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Ralph P Locke
American Record Guide, December 2017

The Concepcion, Gaëlle Arquez, has a fuller voice than Stephanie d’Oustrac, yet is at least as alert to the quick shifts in the character’s moods and impulses. I hope we get to hear Arquez in more recordings. Mathias Vidal is a real heroic light tenor, if that phrase makes any sense. His reading offers quite a contrast to the thinnish character-tenor sound produced on the Stuttgart recording—very effectively and skillfully, I admit—by Jean-Paul Fouchecourt. Alexandre Duhamel repeats his Ramiro, now conveying more of what the seemingly dim-witted mule-driver is feeling. Julien Behr is a marvelous Gonsalve, singing with a bit more youthful flair and energy than the fine Yann Beuron. And Lionel Lhote sings at least as well as Paul Gay and points his lines more emphatically, without ever sacrificing vocal beauty. © 2017 American Record Guide Read complete review on American Record Guide

Clive Paget
Limelight, November 2017

This superbly detailed reading from the Munich Radio Orchestra is helmed by West Australian Symphony Orchestra Principal Conductor Asher Fisch, who here proves as skilled a hand with the French Impressionists as he is with the German Romantics. The score shimmers and sashays, whether representing Torquemada’s ticking clocks or the lazy heat of a sultry Spanish afternoon. Fisch proves especially adept at teasing out the little musical witticisms like Ravel’s priapic glissandi that seem to have a mind of their own.

The cast are all first rate, as nimble with the text as they are on the money with the music. Gaëlle Arquez is sexy and smart as the unfaithful wife, with a lovely, rich yet never overbearing soprano. Mathias Vidal has that classic French tenor elegance as her cuckolded husband, with Julien Behr a knockout as the puffed up poet Gonzalve and Lionel Lhote suitably stolid as the fat banker who gets wedged in a grandfather clock. Alexandre Duhamel is the epitome of a vocal stud as the well-endowed muleteer. © 2017 Limelight Read complete review

Tim Ashley
Gramophone, July 2017

Fisch aims for headiness but avoids blatancy. Rhythms pulse and throb, and the Hispanic turns of melody often have a pointed suavity that hints at innuendo. The orchestral sound, all plush strings and warm woodwind, is beguilingly opulent, but might not appeal to those who see Ravel primarily in terms of restraint and clarity. There’s a languorous feel to it all, which says much about the relationship between pace and tempo in Fisch’s conducting, since he’s by no means slower than his rivals.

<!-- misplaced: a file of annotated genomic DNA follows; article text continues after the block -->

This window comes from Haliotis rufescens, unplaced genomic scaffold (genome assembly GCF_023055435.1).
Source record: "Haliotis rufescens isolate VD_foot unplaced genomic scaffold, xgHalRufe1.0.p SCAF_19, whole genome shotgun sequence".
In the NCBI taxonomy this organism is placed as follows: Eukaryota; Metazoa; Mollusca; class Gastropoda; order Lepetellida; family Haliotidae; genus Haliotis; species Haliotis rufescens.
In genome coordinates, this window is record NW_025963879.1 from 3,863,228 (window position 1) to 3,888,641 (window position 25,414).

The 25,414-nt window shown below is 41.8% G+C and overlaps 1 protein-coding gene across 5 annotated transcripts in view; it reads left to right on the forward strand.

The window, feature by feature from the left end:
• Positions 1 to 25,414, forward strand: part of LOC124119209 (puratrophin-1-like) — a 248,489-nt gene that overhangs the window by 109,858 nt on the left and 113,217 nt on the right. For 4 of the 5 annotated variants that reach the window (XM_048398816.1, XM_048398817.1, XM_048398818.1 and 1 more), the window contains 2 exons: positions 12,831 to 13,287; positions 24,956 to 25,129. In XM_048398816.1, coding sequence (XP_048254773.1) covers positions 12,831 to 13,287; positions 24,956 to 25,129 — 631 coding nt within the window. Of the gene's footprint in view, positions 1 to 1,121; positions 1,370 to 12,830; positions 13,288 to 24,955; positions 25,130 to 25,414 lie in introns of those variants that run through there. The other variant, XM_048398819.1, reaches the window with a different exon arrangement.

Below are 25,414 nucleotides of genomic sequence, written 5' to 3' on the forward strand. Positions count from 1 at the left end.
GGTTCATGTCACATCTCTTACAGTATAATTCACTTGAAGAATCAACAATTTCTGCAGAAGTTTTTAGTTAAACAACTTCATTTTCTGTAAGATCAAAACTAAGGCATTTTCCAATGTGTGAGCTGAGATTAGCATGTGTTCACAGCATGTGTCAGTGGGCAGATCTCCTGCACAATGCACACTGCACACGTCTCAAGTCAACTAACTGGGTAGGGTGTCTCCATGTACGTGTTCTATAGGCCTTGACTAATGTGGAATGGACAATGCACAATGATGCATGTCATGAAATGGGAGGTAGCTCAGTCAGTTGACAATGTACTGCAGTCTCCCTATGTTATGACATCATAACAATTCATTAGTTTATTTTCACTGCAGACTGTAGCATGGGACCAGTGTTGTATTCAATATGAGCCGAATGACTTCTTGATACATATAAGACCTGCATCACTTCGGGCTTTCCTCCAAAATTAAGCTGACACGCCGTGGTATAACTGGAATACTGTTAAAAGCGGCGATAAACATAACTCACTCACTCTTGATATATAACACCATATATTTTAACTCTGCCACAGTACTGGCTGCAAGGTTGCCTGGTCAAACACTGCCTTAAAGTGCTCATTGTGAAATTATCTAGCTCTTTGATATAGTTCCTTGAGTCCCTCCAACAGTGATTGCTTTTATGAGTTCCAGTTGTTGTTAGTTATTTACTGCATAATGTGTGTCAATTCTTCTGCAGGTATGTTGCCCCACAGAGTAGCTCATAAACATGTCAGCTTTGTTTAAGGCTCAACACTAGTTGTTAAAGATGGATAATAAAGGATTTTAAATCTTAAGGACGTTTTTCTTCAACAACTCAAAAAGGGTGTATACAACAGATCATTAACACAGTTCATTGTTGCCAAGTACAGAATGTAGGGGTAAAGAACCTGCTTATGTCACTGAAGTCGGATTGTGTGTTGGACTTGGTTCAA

The singers play it straight without resorting to caricature. The results are often nicely ambivalent, …Alexandre Duhamel reveals striking levels of tenderness beneath Ramiro’s rough exterior, Mathias Vidal is unusually endearing as fussy Torquemada and Gaëlle Arquez’s glamorous Concepción has a wonderful line in understated obscenity: ‘Cet homme est doué!’, almost thrown away yet riddled with meaning, is priceless. © 2017 Gramophone Read complete review on Gramophone

Michael Cookson
MusicWeb International, June 2017

This is a performance that draws me in to Ravel’s atmospheric sound world.

Mathias Vidal as the gullible clockmaker Torquemada easily produces his firm, warm tenor with notably clear diction.

Torquemada’s licentious wife Concepción is sung by the expressive mezzo-soprano Gaëlle Arquez, who reveals a rich low and middle range, …Especially enjoyable is Concepción’s monologue Oh! la pitoyable aventure! This is sung with real passion and character.

Love-struck poet Gonzalve is performed by Julien Behr with his attractive, smooth tenor, not over bright, demonstrating his ability to climb smoothly to his high register.

Mature-sounding baritone Alexandre Duhamel sings the role of brawny muleteer Ramiro with an impressively weighty yet smooth tone.

[Asher Fisch] conducting the Münchner Rundfunkorchester, underlines the rhythmic element and orchestral detail of Ravel’s writing, producing an engaging performance of considerable Iberian colour and atmosphere. The playing is top drawer throughout with especially notable contributions from the prominent woodwind and percussion sections. © 2017 MusicWeb International Read complete review

Lynn René Bayley
The Art Music Lounge, March 2017

Listening to this performance after hearing excerpts of the Maazel recording shows an entirely different style. Whereas Maazel’s conducting is all smoothness and elegance, Asher Fisch emphasizes the music’s rhythmic elements, bringing out far more detail in the orchestration and much livelier interpretations out of his singers. Of course, the latter signifies a significant shift in performance style of French vocal music, a shift that began in the early 1950s… It was a shift (which had been gradually inching that way for a couple of decades) away from just singing the words “straight,” with no inflections or interpretation (in French chanson as well as in opera) to more of a style of acting with the voice. When Maazel’s recording was made in 1965, only Bacquier was in the new style of singing-actor. In this live performance, everyone is in the swing of things, and the result is one of the most delightful and entertaining performances I’ve ever heard.

…this is a splendid recording and performance, possibly a new benchmark for this poor little neglected gem of an opera. © 2017 The Art Music Lounge Read complete review

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